As we gathered around this young man to lay hands on him and pray for him I was reminded of how important it is to keep a clear mind and open heart to those around us. Unless we know their story we have no idea what many people around us are going through. What is your first thought when you see the homeless person holding a sign on the edge of a busy street corner? What is your attitude as you walk past a group of oddly dressed young people at the mall? If a ‘street person’ came into your worship service Sunday morning would he feel as welcome as a well-dressed professional?

It’s time to break the chains of our judgmental attitudes so that we can see others in the same way that Jesus did. That’s grace!

PRAYER: Lord Jesus I’m humbled when I remember that you spent most of your time with people I tend to avoid or be uncomfortable around. Forgive me for my passive judgmentality. Empower me through your Holy Spirit to see others as Jesus did. Amen.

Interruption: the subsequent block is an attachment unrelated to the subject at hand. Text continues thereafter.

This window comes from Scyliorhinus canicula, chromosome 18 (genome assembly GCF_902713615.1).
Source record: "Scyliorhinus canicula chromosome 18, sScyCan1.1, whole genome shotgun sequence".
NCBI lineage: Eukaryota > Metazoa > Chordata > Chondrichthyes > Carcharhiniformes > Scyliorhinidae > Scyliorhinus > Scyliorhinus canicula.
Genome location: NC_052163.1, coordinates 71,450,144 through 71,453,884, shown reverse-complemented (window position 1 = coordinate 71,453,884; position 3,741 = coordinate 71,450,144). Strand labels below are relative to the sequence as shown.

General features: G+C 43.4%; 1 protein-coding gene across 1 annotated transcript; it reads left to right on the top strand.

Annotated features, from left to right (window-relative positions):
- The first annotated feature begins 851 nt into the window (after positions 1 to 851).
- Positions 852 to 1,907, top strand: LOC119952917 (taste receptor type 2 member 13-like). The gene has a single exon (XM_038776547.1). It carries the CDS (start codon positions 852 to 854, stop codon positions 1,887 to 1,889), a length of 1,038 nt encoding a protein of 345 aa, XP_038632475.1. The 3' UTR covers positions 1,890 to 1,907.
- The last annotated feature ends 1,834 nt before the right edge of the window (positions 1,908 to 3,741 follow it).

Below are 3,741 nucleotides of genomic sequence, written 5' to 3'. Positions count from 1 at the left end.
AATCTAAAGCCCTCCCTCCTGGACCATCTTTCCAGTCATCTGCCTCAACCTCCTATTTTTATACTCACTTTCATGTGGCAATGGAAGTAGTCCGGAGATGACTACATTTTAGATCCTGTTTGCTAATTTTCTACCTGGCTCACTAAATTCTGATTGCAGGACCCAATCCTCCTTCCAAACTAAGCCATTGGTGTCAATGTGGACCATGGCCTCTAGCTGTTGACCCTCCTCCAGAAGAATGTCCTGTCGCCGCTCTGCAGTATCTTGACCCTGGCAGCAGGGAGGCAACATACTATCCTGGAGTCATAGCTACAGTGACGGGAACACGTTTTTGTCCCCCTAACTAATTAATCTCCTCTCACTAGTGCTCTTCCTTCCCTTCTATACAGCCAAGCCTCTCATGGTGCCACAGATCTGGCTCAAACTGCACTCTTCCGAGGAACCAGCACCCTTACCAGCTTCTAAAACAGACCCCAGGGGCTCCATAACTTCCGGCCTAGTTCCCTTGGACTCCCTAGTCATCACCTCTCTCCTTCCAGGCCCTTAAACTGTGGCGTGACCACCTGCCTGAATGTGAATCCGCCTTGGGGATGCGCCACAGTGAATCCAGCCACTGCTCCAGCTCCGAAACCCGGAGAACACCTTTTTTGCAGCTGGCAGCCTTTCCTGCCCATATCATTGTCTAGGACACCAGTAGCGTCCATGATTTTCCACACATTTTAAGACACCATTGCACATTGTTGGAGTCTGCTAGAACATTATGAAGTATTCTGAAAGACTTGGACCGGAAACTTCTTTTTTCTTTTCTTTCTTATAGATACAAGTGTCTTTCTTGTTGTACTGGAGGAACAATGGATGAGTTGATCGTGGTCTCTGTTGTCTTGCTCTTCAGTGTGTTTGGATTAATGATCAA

He has sent me to tell those who mourn that the time of the Lord’s favor has come, and with it, the day of God’s anger against their enemies. Isaiah 61:2 (NLT)

My son was very upset the night he called. He’d received his driver’s license just weeks earlier. He was on his way to a church youth group party, and missed a ‘speed reduced’ sign. As fate would have it, a policeman was sitting in the darkness. My son received his very first speeding ticket that night. We’d established a rule before his very first trip regarding just such a situation.

Both he and his sister were well aware that if either of them were to receive a ticket in the first year of driving their license would be ‘revoked’ by me for one week. The penalty for a second offense in that first year? Two weeks of revocation. A third offense? Three weeks. You see the pattern.

When my son called that night he tearfully explained the situation and told me he was coming home. My response may have surprised him. I told him something like this: “Why come home? You are there with your friends. Enjoy the night. We all make mistakes. It happens all the time. When you get home, I get your license. But for now put that aside and enjoy your time.” He followed my advice…and I followed my rules.